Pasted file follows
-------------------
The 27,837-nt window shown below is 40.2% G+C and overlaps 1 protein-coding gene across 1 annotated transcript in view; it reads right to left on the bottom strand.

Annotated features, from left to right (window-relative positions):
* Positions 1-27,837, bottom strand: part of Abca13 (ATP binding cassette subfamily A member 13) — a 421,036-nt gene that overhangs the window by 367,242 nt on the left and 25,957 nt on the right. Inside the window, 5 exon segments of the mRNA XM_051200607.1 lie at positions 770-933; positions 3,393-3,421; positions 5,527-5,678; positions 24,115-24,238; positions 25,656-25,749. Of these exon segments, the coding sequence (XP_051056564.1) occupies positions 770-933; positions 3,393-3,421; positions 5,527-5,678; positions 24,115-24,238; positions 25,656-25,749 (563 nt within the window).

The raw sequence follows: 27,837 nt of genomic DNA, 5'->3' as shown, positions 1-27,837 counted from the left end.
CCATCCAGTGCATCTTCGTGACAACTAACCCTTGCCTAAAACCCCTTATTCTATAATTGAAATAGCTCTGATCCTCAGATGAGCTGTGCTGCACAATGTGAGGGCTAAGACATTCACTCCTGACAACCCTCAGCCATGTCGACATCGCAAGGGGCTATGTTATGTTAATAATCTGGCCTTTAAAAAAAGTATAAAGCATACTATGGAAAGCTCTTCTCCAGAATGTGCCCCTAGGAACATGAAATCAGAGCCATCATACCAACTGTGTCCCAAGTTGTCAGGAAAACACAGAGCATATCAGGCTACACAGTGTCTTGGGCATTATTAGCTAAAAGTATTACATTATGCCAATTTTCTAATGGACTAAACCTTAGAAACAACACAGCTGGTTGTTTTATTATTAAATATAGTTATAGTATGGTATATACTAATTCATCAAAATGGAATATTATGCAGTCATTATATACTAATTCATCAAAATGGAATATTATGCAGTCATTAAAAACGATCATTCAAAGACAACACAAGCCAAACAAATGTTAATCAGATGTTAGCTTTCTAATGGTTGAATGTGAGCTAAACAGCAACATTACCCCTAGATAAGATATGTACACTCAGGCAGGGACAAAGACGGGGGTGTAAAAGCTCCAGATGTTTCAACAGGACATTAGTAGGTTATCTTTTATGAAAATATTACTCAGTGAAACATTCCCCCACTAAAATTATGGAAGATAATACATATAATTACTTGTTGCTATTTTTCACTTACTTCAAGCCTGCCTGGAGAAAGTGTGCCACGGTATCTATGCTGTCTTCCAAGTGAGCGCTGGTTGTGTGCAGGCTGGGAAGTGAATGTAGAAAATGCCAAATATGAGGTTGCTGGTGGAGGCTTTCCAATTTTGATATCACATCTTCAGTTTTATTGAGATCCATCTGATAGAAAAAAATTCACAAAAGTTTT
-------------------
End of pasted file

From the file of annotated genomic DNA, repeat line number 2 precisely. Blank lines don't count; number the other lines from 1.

Annotated features, from left to right (window-relative positions):